Browse "Mining and Metallurgy"
Aluminum in Canada
Aluminum is a lightweight, strong and flexible metal that resists corrosion and is 100 per cent recyclable. It is a common material in vehicles, buildings, consumer goods, packaging, power transmission and electronics. Canada’s aluminum industry began at the turn of the 20th century and grew quickly during both World Wars. Today, Canada is the world’s fourth largest producer and second largest exporter of aluminum. The country nevertheless accounts for less than 5 per cent of global production. Aside from one smelter in Kitimat, British Columbia, all Canadian plants are in the province of Quebec.
Click here for definitions of key terms used in this article.
All these workers practised a technology that came from the great French craft tradition; their highly skilled art derived from trade guild knowledge, instruction and scientific treatises.
Cadmium (Cd) is a soft, ductile, silvery white metal that melts at 320.9°C and is present in the earth's crust at 0.1-0.5 parts per million. The most common cadmium MINERAL, greenockite (CdS), is generally found in zinc-bearing ores and is recovered as a by-product during processing.
Cobalt (Co) is a brittle, hard, greyish-white magnetic metal that melts at 1495°C and that closely resembles iron and nickel. It is not found as a native element.
Columbium (Cb), or niobium, is a grey, ductile, tarnish-resistant and superconductive metal with a melting point of 2468°C. The name niobium (Nb) was officially adopted in 1951 by the International Union of Pure and Applied Chemistry, after 100 years of controversy.
Gem-quality diamonds crystallize as octahedrons (8 faces), trisoctahedrons (24 faces), hexoctahedrons (48 faces) or a combination of these. Diamond owes its supreme standing among all the gemstones to 4 specific attributes.
Hydraulic fracturing is a technique used in oil and natural gas production. It releases otherwise irrecoverable resources from certain geological formations by injecting water and additives at high pressure into the ground to create microfractures in the rock. Hydrocarbons can then flow through these fractures into a well. It has become controversial because of concerns that the technique, and well-drilling activity associated with its use, threatens groundwater, surface water, air quality, and other environmental values. Common in Alberta’s oil patch since the 1970s, the practice expanded greatly in this century, triggering gas rushes in British Columbia and Saskatchewan and resistance in several other provinces.
The principal use for gypsum is wallboard. Crude gypsum is pulverized and heated to form stucco, which is mixed with water and aggregate (sand, vermiculite or expanded perlite) and applied over wood, metal or gypsum lath to form interior wall finishes.
Iron and Steel Industry
Iron is the primary raw material used to produce steel — itself an alloy of concentrated iron with a minute amount of carbon.
Its most important mineral forms are magnetite (Fe3O4, 72.4% Fe), hematite (Fe2O3, 69.9% Fe) and siderite (FeCO3, 48.29% Fe). In Brazil, some ore that contains practically no other minerals can grade as high as 68% Fe, but the crude ore mined in Canada grades between 30 and 44% Fe.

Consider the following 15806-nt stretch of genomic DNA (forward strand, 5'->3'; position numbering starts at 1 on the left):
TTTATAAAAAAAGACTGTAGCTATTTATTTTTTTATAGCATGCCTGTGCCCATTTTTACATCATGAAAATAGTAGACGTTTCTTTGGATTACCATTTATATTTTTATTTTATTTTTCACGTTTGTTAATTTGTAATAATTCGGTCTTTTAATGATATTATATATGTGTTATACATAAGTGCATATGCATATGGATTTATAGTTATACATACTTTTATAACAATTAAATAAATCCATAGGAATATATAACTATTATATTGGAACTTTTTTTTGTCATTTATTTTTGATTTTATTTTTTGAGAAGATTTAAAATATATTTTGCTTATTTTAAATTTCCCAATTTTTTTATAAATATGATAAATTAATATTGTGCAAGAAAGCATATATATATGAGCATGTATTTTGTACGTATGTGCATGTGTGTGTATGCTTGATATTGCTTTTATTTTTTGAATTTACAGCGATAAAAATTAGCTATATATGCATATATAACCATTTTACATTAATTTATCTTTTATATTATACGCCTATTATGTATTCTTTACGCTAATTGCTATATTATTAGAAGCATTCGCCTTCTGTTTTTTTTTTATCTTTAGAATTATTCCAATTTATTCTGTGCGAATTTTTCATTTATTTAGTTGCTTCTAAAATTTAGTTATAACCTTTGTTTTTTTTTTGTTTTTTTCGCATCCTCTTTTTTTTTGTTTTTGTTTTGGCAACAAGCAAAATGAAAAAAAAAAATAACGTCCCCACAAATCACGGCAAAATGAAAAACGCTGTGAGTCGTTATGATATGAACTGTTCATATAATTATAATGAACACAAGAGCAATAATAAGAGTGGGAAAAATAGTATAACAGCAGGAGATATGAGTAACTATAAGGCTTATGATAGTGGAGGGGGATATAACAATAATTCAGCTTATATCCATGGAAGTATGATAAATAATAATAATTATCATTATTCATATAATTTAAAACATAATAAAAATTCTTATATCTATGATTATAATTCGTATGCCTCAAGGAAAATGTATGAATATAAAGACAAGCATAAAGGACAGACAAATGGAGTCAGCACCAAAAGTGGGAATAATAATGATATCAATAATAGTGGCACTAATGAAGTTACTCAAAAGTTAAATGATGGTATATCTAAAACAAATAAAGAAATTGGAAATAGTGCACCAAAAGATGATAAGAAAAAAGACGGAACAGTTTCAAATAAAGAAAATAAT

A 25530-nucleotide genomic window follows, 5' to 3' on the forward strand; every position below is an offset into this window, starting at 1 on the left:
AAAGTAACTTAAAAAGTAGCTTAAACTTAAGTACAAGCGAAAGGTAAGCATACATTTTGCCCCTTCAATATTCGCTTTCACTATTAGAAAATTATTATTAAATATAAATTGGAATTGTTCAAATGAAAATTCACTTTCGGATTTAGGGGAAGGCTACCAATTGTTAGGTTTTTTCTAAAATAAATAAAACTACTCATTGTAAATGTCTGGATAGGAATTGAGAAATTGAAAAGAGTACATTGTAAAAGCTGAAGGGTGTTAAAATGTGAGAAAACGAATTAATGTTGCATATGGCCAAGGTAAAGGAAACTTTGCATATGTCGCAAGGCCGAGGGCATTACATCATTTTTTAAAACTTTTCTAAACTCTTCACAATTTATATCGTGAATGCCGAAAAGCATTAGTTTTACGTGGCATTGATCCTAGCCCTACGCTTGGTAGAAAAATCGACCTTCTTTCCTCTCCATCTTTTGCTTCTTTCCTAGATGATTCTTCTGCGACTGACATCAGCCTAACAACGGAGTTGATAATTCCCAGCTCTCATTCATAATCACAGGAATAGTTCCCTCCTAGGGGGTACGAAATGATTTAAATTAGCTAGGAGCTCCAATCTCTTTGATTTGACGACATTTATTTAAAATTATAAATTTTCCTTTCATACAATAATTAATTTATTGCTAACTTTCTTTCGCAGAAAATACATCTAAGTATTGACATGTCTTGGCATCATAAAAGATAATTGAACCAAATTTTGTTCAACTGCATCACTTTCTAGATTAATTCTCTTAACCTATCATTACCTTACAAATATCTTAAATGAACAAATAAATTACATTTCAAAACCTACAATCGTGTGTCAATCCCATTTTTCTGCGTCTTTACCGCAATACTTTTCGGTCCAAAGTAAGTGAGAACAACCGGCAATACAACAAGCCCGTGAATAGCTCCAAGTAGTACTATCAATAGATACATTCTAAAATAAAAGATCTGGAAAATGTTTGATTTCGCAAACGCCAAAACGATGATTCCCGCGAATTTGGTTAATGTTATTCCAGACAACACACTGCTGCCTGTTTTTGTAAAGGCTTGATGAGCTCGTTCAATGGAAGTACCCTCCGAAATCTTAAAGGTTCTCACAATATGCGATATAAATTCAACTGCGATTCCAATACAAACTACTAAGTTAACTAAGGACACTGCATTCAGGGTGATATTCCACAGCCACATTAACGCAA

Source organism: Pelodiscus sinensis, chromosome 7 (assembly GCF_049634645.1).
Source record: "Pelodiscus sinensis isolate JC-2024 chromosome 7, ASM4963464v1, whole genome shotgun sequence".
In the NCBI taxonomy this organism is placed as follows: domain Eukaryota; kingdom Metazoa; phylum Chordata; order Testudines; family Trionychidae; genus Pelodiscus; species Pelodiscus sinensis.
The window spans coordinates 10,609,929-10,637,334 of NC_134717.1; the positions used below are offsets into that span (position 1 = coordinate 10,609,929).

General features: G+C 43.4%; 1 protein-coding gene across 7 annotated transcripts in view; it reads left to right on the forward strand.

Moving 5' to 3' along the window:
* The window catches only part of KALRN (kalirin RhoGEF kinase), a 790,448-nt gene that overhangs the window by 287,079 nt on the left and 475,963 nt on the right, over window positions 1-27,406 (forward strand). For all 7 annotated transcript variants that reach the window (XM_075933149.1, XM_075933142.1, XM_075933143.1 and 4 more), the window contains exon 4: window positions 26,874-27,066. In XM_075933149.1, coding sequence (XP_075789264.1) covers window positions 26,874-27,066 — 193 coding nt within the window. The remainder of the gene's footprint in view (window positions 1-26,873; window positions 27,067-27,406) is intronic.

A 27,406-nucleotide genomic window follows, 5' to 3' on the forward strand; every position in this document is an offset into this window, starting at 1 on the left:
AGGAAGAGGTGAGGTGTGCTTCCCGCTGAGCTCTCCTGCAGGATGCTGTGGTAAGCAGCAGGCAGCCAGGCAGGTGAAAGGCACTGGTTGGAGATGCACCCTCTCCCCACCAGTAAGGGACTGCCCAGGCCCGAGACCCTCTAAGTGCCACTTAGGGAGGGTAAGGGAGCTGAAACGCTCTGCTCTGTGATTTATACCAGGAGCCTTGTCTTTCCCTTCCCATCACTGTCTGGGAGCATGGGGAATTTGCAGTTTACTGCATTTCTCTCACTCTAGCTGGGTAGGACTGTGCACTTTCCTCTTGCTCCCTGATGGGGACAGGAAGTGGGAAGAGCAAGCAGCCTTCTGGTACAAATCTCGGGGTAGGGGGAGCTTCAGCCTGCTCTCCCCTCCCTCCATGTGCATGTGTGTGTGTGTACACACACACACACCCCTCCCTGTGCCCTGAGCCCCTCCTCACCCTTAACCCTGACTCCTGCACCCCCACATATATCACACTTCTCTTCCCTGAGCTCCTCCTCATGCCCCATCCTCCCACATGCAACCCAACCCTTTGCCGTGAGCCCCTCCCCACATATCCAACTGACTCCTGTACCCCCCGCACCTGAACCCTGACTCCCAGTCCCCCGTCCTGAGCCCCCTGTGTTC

Lead is extracted from mined ores containing zinc, silver and minor amounts of copper. It is also recovered from recycled materials; more than 50% of world metal production comes from recycling, making lead one of the most recycled metals in the world.
Les Forges Saint-Maurice
The most technically advanced ironworks in America in their first 100 years, the forges had long been obsolete when shut down in 1883. The plant employed over 100 specialized craftsmen and 300-400 labourers, and produced forged iron and molded products such as pots, pans and stoves.
Metallurgy is the art, science and technology of turning metals and alloys (i.e., materials consisting of two or more metals) into forms suitable for practical use.
A mineral is an element or chemical compound formed in nature, usually by inorganic processes. Minerals may be composed of one element such as carbon (DIAMOND) or GOLD, or of several elements.
Mineral and Mining Engineering
Mineral engineering is that branch of ENGINEERING concerned with the application of scientific and technical knowledge to the search for and production of valuable MINERALS from naturally occurring surface, underground or below-water deposits.
Each mineral species is identified by its own appellation, and names have been assigned since antiquity. While there are only some 3000 valid mineral species, nearly 20 000 names occur in the literature. This is partly because researchers working independently have given different names to the same mineral, and partly because distinct names have been applied to minerals that later proved to be varieties or mixtures of already known species. Today a much better control is exercised by the Commission on New Minerals and New Mineral Names established in 1959 by the International Mineralogical Association.
Minerals are naturally-occurring, homogeneous geological formations. Unlike fossil fuels, such as coal, oil and natural gas, minerals are inorganic compounds, meaning they are not formed of animal or plant matter.
Mining is one of Canada’s primary industries and involves the extraction, refining, and/or processing of economically valuable rocks and minerals.
Mining Safety and Health
Like most industrial activities, mining involves risk. However, contemporary mining in Canada is much safer than it once was.